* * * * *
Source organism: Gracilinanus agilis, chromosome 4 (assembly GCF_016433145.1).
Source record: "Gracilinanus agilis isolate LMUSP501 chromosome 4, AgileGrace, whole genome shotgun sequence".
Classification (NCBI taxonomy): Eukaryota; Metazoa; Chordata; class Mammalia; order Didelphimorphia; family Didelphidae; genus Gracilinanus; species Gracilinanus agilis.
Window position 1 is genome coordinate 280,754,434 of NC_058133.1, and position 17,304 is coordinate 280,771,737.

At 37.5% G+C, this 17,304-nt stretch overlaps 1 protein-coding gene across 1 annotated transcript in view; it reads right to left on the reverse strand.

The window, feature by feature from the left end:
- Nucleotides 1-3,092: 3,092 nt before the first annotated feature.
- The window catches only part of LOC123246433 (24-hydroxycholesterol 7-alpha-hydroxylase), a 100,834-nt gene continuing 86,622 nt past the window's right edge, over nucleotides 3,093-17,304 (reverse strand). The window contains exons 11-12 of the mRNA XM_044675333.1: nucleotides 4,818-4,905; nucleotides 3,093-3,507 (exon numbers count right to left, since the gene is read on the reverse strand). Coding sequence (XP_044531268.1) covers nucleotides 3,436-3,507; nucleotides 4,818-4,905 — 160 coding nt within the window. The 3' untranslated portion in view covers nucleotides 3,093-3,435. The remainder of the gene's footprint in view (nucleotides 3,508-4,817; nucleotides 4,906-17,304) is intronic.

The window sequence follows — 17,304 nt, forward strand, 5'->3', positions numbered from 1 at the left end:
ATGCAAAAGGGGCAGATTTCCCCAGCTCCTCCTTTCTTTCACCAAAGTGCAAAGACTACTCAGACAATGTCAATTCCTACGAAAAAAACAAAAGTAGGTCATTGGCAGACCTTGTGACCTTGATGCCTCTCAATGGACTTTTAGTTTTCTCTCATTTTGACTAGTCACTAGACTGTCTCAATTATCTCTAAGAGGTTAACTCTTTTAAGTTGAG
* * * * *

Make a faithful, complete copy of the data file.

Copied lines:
Source organism: Gracilinanus agilis, chromosome 4 (assembly GCF_016433145.1).
Source record: "Gracilinanus agilis isolate LMUSP501 chromosome 4, AgileGrace, whole genome shotgun sequence".
Classification (NCBI taxonomy): Eukaryota; Metazoa; Chordata; class Mammalia; order Didelphimorphia; family Didelphidae; genus Gracilinanus; species Gracilinanus agilis.
Window position 1 is genome coordinate 280,754,434 of NC_058133.1, and position 17,304 is coordinate 280,771,737.

At 37.5% G+C, this 17,304-nt stretch overlaps 1 protein-coding gene across 1 annotated transcript in view; it reads right to left on the reverse strand.

The window, feature by feature from the left end:
- Nucleotides 1-3,092: 3,092 nt before the first annotated feature.
- The window catches only part of LOC123246433 (24-hydroxycholesterol 7-alpha-hydroxylase), a 100,834-nt gene continuing 86,622 nt past the window's right edge, over nucleotides 3,093-17,304 (reverse strand). The window contains exons 11-12 of the mRNA XM_044675333.1: nucleotides 4,818-4,905; nucleotides 3,093-3,507 (exon numbers count right to left, since the gene is read on the reverse strand). Coding sequence (XP_044531268.1) covers nucleotides 3,436-3,507; nucleotides 4,818-4,905 — 160 coding nt within the window. The 3' untranslated portion in view covers nucleotides 3,093-3,435. The remainder of the gene's footprint in view (nucleotides 3,508-4,817; nucleotides 4,906-17,304) is intronic.

The window sequence follows — 17,304 nt, forward strand, 5'->3', positions numbered from 1 at the left end:
ATGCAAAAGGGGCAGATTTCCCCAGCTCCTCCTTTCTTTCACCAAAGTGCAAAGACTACTCAGACAATGTCAATTCCTACGAAAAAAACAAAAGTAGGTCATTGGCAGACCTTGTGACCTTGATGCCTCTCAATGGACTTTTAGTTTTCTCTCATTTTGACTAGTCACTAGACTGTCTCAATTATCTCTAAGAGGTTAACTCTTTTAAGTTGAG